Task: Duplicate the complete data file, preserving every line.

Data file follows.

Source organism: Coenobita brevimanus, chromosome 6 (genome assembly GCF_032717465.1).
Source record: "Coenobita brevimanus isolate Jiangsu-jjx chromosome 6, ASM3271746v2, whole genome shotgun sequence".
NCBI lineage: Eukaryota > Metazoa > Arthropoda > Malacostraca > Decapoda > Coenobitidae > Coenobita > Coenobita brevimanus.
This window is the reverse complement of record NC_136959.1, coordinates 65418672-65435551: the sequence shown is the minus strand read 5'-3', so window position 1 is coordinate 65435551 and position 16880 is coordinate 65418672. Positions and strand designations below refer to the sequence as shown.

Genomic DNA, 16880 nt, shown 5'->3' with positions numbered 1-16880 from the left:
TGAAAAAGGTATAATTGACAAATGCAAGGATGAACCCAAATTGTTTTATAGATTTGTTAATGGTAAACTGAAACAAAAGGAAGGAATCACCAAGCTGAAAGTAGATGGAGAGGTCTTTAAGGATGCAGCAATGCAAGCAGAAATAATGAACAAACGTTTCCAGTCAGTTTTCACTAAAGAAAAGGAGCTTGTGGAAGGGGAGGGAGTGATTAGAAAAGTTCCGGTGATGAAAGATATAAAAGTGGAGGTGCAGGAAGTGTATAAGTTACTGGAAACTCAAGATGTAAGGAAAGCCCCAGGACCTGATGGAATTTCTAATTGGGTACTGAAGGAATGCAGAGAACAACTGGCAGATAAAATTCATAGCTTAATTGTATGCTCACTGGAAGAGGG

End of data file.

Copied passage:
Source organism: Coenobita brevimanus, chromosome 6 (genome assembly GCF_032717465.1).
Source record: "Coenobita brevimanus isolate Jiangsu-jjx chromosome 6, ASM3271746v2, whole genome shotgun sequence".
NCBI lineage: Eukaryota > Metazoa > Arthropoda > Malacostraca > Decapoda > Coenobitidae > Coenobita > Coenobita brevimanus.
This window is the reverse complement of record NC_136959.1, coordinates 65418672-65435551: the sequence shown is the minus strand read 5'-3', so window position 1 is coordinate 65435551 and position 16880 is coordinate 65418672. Positions and strand designations below refer to the sequence as shown.

Genomic DNA, 16880 nt, shown 5'->3' with positions numbered 1-16880 from the left:
TGAAAAAGGTATAATTGACAAATGCAAGGATGAACCCAAATTGTTTTATAGATTTGTTAATGGTAAACTGAAACAAAAGGAAGGAATCACCAAGCTGAAAGTAGATGGAGAGGTCTTTAAGGATGCAGCAATGCAAGCAGAAATAATGAACAAACGTTTCCAGTCAGTTTTCACTAAAGAAAAGGAGCTTGTGGAAGGGGAGGGAGTGATTAGAAAAGTTCCGGTGATGAAAGATATAAAAGTGGAGGTGCAGGAAGTGTATAAGTTACTGGAAACTCAAGATGTAAGGAAAGCCCCAGGACCTGATGGAATTTCTAATTGGGTACTGAAGGAATGCAGAGAACAACTGGCAGATAAAATTCATAGCTTAATTGTATGCTCACTGGAAGAGGG